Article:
Wine history in Europe is pretty much split into two distinct periods. That’s before and after the phylloxera. Phylloxera is a vine pest that came over from North America in the 1860s and effectively ate its way through the roots of most of Europe’s vineyards.
Between 1870 and 1895 it’s estimated up to 80%of Europe’s vineyards were destroyed. The fallout from the disaster saw tough times for many, but Rioja, as I found out on a recent trip, could be argued to have been one of the few winners.
This years Champagne and Sparkling Wine World Championship has recently announced its medal winners for 2017 and it was wonderful to see so many English and Welsh Wine Makers scooping gold medals. It’s just further proof that wine making in England and Wales is on the up and here to stay!
Very few times do you see a gadget come out in the wine world when you think that it’d genuinely have mass market appeal. It’s got to have a practical use, look good, and also (and let’s be fair, most importantly) be affordable. I got an email the other day from a team running a KickStarter campaign for something that genuinely ticks all three, a wine decanter called the ETO. And this blog post is because there’s only 2 days left to get involved online…
I’ve just had a piece released on The Buyer about a trip I did recently down to Sussex to go learn all about making sparkling wine. It was a room full of English sparkling wine makers, and hosted by the 3 judges of the Champagne and Sparkling Wine World Championships. Lot of great info flowing around, but even more fun went the chat went a bit off piste, and the dreamy ideas started flowing!
English Wine is now flying the flag high and proud. The bubbles especially are scooping up plenty of international awards, and even the great and the good of the famous region of Champagne are buying up land on our fair shores to take advantage of the climatic change. So it’s time to really look forward to this year’s English Wine Week starting this Saturday, the 27th May 2017.
I’ve just had an email through form the English Wine Producers marketing board about a very cool thing that’s just been announced for Camel Valley. Based in Cornwall, a county in the far South West of England, they’ve just been granted protected status by the EU for a specific plot of vineyards called Darnibole, and in doing so have become the first single vineyard site in the UK to be granted the honour. Yeghes da!!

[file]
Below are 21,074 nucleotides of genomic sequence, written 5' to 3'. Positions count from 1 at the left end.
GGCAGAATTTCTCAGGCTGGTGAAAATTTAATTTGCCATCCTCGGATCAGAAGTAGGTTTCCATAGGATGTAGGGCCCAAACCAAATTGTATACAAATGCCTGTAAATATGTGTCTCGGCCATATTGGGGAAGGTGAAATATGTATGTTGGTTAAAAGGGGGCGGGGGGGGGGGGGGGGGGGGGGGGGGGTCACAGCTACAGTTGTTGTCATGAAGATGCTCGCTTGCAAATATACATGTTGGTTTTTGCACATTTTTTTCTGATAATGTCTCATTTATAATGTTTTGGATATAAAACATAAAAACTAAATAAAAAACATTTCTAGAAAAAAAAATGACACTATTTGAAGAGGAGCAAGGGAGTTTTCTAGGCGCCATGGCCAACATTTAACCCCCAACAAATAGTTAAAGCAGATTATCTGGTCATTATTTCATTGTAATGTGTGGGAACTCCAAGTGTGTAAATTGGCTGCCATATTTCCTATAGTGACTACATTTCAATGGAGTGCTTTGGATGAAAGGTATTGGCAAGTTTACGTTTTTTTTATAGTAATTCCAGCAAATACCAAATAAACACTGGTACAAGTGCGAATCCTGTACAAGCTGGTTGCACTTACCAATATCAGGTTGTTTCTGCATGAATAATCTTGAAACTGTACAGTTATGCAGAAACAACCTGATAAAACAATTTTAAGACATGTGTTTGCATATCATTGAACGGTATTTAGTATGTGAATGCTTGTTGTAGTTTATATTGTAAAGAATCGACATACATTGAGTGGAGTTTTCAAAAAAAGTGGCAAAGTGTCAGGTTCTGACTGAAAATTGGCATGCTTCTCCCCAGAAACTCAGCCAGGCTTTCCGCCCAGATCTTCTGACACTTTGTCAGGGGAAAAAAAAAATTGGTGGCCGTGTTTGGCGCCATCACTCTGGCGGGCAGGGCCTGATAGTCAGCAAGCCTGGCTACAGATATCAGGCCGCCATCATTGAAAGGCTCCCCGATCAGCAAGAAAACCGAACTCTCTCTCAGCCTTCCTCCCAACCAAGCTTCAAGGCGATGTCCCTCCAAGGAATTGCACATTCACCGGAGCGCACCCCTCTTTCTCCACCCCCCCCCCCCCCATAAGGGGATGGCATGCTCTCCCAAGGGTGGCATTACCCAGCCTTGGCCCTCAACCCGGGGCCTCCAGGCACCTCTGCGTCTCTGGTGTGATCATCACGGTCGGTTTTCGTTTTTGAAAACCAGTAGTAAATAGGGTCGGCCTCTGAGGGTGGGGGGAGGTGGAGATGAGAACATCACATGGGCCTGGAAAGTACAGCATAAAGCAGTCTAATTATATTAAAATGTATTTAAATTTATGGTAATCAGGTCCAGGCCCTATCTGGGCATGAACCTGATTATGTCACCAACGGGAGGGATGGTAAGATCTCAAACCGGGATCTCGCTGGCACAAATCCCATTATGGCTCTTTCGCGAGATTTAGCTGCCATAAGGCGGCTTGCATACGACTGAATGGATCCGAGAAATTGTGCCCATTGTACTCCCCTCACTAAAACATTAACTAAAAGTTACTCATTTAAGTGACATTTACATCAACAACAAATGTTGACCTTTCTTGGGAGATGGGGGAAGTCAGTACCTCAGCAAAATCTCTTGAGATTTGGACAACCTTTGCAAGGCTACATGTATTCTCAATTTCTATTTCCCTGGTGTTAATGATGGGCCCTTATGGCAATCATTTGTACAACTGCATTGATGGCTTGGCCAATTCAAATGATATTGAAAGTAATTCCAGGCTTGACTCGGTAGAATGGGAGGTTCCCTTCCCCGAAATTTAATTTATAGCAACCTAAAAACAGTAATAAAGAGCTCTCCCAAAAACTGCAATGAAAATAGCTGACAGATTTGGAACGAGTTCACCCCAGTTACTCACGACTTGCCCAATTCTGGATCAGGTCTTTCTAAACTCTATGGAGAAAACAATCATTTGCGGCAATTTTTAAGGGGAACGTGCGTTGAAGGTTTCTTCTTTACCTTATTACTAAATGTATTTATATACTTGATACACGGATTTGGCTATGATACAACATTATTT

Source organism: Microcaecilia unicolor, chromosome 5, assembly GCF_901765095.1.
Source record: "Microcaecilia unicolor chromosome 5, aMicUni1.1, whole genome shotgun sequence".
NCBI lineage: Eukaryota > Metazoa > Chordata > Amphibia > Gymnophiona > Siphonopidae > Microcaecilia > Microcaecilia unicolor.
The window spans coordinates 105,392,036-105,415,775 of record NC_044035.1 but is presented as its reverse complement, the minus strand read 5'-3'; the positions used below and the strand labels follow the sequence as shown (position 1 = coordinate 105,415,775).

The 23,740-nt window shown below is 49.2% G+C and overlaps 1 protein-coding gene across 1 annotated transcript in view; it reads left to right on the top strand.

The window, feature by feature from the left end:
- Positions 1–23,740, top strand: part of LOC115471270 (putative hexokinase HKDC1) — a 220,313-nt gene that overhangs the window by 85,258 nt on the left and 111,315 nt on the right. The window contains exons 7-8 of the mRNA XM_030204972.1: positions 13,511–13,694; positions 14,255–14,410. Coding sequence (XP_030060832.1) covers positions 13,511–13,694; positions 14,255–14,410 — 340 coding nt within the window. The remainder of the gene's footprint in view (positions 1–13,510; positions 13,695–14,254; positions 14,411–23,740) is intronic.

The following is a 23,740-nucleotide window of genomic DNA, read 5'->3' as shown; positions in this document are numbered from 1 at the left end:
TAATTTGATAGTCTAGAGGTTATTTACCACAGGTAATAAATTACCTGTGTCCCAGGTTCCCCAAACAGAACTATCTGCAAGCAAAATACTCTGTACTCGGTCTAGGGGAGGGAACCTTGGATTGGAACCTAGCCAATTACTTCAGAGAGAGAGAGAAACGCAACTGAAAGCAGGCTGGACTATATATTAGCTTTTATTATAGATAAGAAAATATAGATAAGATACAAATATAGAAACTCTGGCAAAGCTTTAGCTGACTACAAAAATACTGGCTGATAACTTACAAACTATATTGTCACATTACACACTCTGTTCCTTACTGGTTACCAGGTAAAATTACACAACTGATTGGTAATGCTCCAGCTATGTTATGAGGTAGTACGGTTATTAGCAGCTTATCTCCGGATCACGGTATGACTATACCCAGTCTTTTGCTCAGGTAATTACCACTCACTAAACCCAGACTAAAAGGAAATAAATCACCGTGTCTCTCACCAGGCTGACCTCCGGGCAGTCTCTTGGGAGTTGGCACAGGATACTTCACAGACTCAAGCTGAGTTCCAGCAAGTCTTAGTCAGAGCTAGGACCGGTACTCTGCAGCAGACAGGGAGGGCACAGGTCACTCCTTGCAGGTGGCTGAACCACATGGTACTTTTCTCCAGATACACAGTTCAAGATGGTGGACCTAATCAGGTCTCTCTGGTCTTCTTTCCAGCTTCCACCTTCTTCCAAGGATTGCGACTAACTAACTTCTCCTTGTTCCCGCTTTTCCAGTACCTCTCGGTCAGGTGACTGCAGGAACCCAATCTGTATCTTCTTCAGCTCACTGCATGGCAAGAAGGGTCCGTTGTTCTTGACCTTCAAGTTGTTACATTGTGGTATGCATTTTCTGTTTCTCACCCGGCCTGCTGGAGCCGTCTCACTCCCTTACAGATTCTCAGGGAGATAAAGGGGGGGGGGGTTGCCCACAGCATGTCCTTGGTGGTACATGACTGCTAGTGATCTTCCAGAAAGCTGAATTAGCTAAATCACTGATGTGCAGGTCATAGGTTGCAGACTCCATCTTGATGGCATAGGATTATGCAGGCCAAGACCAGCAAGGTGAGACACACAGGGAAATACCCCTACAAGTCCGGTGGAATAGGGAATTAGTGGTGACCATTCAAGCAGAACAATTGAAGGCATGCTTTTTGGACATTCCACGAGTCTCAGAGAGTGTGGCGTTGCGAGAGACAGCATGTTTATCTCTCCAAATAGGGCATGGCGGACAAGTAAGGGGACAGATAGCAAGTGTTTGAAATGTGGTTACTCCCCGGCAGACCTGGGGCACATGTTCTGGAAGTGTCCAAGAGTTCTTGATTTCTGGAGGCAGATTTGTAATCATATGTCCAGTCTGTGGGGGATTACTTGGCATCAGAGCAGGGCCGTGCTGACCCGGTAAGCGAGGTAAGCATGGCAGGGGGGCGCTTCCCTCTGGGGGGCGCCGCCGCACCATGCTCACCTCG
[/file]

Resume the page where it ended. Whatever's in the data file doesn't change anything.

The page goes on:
I had a great day out of the Big Smoke, last week, down to Kent, to go freeze my nuts off and do some digging in the dirt. Doesn’t sound all that appealing does it? Well how about if I clarify it a bit, as we were planting vines for the first Champagne Grand Marque to officially land on our shores. Domaine Evremond, a new venture for Champagne Taittinger, is now the proud owner of row after (slightly wonky) row of Chardonnay, Pinot Noir, and Pinot Meunier, as the quest for increasingly swanky and gorgeous English bubbles hots up.
Every wine-o out there will no doubt heard of Yealands before. They are a big family wine estate with vineyards stretching all over the famous Marlborough district in New Zealand. I’ve been sent 5 bottles of their different Sauvignon Blancs and been asked to come up with something “arty” to promote them on International Sauvignon Blanc Day, this coming Friday, the 5th May. Arty? Have they met me?
That constant niggle of whether I’m doing the right thing by trying to ram my way into the wine industry never wants to go away. I grew up as an introverted maths geek, became a reluctant finance geek, and then a very angry young man working in an office somewhere in London. I don’t miss those days one little bit, but sometimes I’m constantly battling with myself about whether this wine thing will work out, and if I’m actually any good at it. Well, some weeks are better than others…
It’s a bit of a funny time to be British. On the international scene we’re being treated a bit like Uncle Knobhead, you know the one that turns up to all the family gatherings, but everyone’s always a bit tentative about how they’ll act and what they’ll say to upset everyone this time. So we have to look inside the country to come up with something to smile about, and luckily for us wine-o’s, the UK Wine scene has just the cure!